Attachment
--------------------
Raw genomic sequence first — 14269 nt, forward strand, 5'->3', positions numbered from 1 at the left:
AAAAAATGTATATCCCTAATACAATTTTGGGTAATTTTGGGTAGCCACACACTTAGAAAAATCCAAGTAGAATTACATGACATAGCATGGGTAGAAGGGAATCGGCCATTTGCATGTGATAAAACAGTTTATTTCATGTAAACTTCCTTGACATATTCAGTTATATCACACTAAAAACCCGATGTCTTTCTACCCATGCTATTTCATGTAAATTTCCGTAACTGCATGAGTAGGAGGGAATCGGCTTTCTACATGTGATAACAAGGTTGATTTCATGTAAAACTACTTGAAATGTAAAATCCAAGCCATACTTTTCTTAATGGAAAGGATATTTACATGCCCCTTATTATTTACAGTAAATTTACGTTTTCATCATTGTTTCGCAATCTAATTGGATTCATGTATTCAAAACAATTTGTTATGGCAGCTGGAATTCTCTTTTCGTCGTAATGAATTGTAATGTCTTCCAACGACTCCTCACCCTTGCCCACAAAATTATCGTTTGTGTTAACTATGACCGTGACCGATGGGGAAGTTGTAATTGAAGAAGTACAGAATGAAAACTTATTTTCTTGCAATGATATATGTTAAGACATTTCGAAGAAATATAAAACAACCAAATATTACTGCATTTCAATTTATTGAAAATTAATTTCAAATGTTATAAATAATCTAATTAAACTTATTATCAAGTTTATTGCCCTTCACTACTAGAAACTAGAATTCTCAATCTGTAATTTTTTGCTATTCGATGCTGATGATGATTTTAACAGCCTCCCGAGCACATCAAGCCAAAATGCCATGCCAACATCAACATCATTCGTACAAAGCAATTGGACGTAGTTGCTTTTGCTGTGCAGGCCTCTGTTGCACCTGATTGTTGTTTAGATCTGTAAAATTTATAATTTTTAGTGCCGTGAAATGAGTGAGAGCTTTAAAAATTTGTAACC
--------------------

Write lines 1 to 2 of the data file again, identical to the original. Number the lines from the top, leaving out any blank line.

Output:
Raw genomic sequence first — 14269 nt, forward strand, 5'->3', positions numbered from 1 at the left:
AAAAAATGTATATCCCTAATACAATTTTGGGTAATTTTGGGTAGCCACACACTTAGAAAAATCCAAGTAGAATTACATGACATAGCATGGGTAGAAGGGAATCGGCCATTTGCATGTGATAAAACAGTTTATTTCATGTAAACTTCCTTGACATATTCAGTTATATCACACTAAAAACCCGATGTCTTTCTACCCATGCTATTTCATGTAAATTTCCGTAACTGCATGAGTAGGAGGGAATCGGCTTTCTACATGTGATAACAAGGTTGATTTCATGTAAAACTACTTGAAATGTAAAATCCAAGCCATACTTTTCTTAATGGAAAGGATATTTACATGCCCCTTATTATTTACAGTAAATTTACGTTTTCATCATTGTTTCGCAATCTAATTGGATTCATGTATTCAAAACAATTTGTTATGGCAGCTGGAATTCTCTTTTCGTCGTAATGAATTGTAATGTCTTCCAACGACTCCTCACCCTTGCCCACAAAATTATCGTTTGTGTTAACTATGACCGTGACCGATGGGGAAGTTGTAATTGAAGAAGTACAGAATGAAAACTTATTTTCTTGCAATGATATATGTTAAGACATTTCGAAGAAATATAAAACAACCAAATATTACTGCATTTCAATTTATTGAAAATTAATTTCAAATGTTATAAATAATCTAATTAAACTTATTATCAAGTTTATTGCCCTTCACTACTAGAAACTAGAATTCTCAATCTGTAATTTTTTGCTATTCGATGCTGATGATGATTTTAACAGCCTCCCGAGCACATCAAGCCAAAATGCCATGCCAACATCAACATCATTCGTACAAAGCAATTGGACGTAGTTGCTTTTGCTGTGCAGGCCTCTGTTGCACCTGATTGTTGTTTAGATCTGTAAAATTTATAATTTTTAGTGCCGTGAAATGAGTGAGAGCTTTAAAAATTTGTAACC